The next day I took a 3 hour boat ride to Kapit. I had low hopes for the destination but had heard good things about the journey. The destination met my expectations and the journey fell far below them. I was promised views of long houses and tropical jungles but what I saw was modern long houses, which look more like low income American housing or cheap motels than traditional domiciles, and shores decimated by logging. The en route entertainment was the movie Avatar, a tragically apropos story about the destruction of natural habitat by corporate greed.
After a cockroach night in the sleepy town of Kapit I saddled up and headed back to Sibu with intentions to leave immediately and head toward Brunei for a hopeful change of pace and spirits. The port in Sibu is also a bus station but only for local buses and no one could tell me which bus went to the "express bus terminal" outside of town. One woman eventually said that if I wait with her for her husband to pick us up that he would drive me to the terminal; so I did. We waited for almost an hour until her husband arrived in a large delivery truck. On the way to the bus terminal her husband asked me what things in Sibu I had seen and I admitted that I hadn't seen anything. He said if I spent the night he would show me around and after thinking about it for a while I decided to stay. First the man drove me around to find a place to stay, which was a little difficult as many of the hotels were already booked for a motorcycle convention. We found a place with rooms that were a little more expensive than I was looking to pay but when I went to check in the man covered the bill(despite my protests)!
That night my new friends took me all over town. We went to a couple night markets where we tried 2-3 foods from 11 stalls in a row. We went to the town square where Christmas trees made from recycled material made by middle school students were on display. The motorcycle convention was across the street so we checked that out as well. The only cool thing there was a guy who had modded his bike to make flames shoot out of the tail pipe and turn blue when he accelerated.
We started the next morning with dim sum then went to several more markets and a very nice park which had a boardwalk through monkey filled secondary rain forest. It reminded me a lot of Cherokee Marsh; it even had cool wooden towers to climb. After that we got more food then went to another park which was more reminiscent of Blue Mounds. Finally my new friends dropped me at the bus station and helped me buy a ticket to a place I hadn't planned on going. That couple was so nice! I probably tried as many things in 2 days in Sibu as I did in a week in Penang. The Pasta Barron had been pushed to his limits. I would have left thinking Sibu was a dirty place had they not shown me the shiny other side of the coin.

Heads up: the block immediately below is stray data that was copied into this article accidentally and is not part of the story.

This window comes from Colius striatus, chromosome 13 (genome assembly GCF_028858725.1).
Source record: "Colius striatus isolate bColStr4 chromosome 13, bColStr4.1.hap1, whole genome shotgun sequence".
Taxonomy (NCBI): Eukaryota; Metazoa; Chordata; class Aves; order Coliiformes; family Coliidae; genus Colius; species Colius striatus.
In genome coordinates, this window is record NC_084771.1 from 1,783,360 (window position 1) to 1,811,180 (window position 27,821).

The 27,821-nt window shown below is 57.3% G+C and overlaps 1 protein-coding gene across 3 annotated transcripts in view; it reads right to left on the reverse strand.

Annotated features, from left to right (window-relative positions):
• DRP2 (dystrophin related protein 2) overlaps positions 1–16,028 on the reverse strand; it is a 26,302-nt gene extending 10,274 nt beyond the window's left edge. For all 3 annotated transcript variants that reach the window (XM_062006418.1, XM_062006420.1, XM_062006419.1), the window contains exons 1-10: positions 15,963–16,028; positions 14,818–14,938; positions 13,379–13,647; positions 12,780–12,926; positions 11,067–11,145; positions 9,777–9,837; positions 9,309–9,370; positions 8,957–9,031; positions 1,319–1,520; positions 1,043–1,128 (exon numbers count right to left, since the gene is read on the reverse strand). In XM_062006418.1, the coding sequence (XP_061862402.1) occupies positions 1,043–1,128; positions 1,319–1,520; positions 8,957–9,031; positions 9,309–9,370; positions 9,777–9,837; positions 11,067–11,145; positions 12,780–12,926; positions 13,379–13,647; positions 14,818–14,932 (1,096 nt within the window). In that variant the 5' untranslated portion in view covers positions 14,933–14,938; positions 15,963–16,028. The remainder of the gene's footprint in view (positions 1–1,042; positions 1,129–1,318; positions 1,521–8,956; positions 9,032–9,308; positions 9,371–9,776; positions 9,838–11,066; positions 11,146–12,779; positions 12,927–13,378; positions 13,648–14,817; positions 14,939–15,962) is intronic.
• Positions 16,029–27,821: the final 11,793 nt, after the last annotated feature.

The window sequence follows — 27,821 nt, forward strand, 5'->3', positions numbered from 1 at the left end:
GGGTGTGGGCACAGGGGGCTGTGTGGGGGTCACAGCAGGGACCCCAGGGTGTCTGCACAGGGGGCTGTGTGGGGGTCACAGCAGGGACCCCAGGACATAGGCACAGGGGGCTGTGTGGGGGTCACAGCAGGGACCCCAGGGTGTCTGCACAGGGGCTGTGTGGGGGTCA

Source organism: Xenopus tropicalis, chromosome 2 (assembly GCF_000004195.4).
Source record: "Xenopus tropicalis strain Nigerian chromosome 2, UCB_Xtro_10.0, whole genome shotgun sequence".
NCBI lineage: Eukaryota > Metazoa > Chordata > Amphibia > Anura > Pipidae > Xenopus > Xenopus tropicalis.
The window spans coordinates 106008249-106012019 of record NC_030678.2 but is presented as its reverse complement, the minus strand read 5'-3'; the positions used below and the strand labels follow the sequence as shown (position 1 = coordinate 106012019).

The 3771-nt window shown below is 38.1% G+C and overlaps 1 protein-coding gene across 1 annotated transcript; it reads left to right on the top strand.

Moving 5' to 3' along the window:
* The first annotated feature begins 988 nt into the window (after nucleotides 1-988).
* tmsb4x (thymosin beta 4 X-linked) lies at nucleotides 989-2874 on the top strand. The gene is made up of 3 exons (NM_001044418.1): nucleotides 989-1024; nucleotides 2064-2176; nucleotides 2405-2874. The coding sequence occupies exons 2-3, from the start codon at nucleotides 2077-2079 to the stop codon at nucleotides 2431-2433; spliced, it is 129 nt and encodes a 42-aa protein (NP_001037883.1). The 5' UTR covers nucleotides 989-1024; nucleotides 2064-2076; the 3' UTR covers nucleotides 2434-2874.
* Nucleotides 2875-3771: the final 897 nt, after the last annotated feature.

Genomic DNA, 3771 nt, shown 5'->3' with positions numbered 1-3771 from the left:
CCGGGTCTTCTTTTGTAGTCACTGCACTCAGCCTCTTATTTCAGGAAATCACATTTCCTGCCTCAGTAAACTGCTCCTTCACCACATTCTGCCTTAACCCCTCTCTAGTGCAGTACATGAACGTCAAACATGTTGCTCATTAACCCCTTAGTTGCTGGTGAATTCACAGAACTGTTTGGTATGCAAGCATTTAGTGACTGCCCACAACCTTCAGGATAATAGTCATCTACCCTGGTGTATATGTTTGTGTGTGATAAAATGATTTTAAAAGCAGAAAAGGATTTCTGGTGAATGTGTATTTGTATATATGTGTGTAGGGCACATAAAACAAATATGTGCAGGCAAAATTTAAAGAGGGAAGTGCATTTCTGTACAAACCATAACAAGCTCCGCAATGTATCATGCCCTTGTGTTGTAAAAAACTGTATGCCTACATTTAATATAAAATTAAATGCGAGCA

On my last day in Sibu a smile returned to my face as well as new flesh to my wounds and my spirits started lifting. I'm still not sure what I was so down about but I'm glad to be feeling a bit better. I guess that's just part of a tip like this. You the readers only see a small part of the journey and probably don't hear about as many lows as highs.
I spent the next 18hrs riding buses and hitchhiking to Niah National Park which boasts one of the largest caves on earth and the home of the oldest human remains in Southeast Asia. While the cave itself was large and impressive, I enjoyed the rocks and butterflies on the hike to the cave a lot more. In the 1970's Niah caves was harvested for its much prized birds nests and the scaffolding used by the harvesters is still in place. Long poles dangle precarious from the ceiling as a testament to the lengths people will go through to get these nests. The cave is also a prime source of nutrient rich bat guano. You couldn't help but get covered in bird and bat guano as well as green mold but for some reason I enjoyed the experience. Something new I guess.
After Niah it was on the the country of Brunei which is to Borneo as Singapore is to peninsular Malaysia. In fact, Brunei and Singapore have an interesting relationship and their currencies are technically interchangeable. Brunei is a tiny country with not much to see and in one day and one night I probably didn't even see the little it had to offer. I ended up staying in the government run youth hostel which looked more like a military school or Chinese high school. It was a multi-building complex surrounded by a spiked fence and with an old metal playground on the front lawn. The building itself probably could have housed 150 people but that night it only held me and 4 other solo travelers. No one staffed the office and 3 of the other travelers had spent a day and a half getting in. They let me stay in their dorm room for free and we later extended the offer to a newcomer who was having similar trouble getting in.
There's certain places when traveling that are bound to bring travelers together and that hostel was one of them. It was nice to be in the company of other travelers again if only for a night. I feel like I'm starting to hit my stride and things in the distance are coming into focus. Around new years I plan to meet a good friend in Cambodia and then travel through Myanmar before heading to Bangkok for a frisbee tournament and then Vietnam for the lunar new year. In general Malaysia has been great but I'm excoted to be in the Philippines where I hear the booze is cheap and the cocks fight to the death!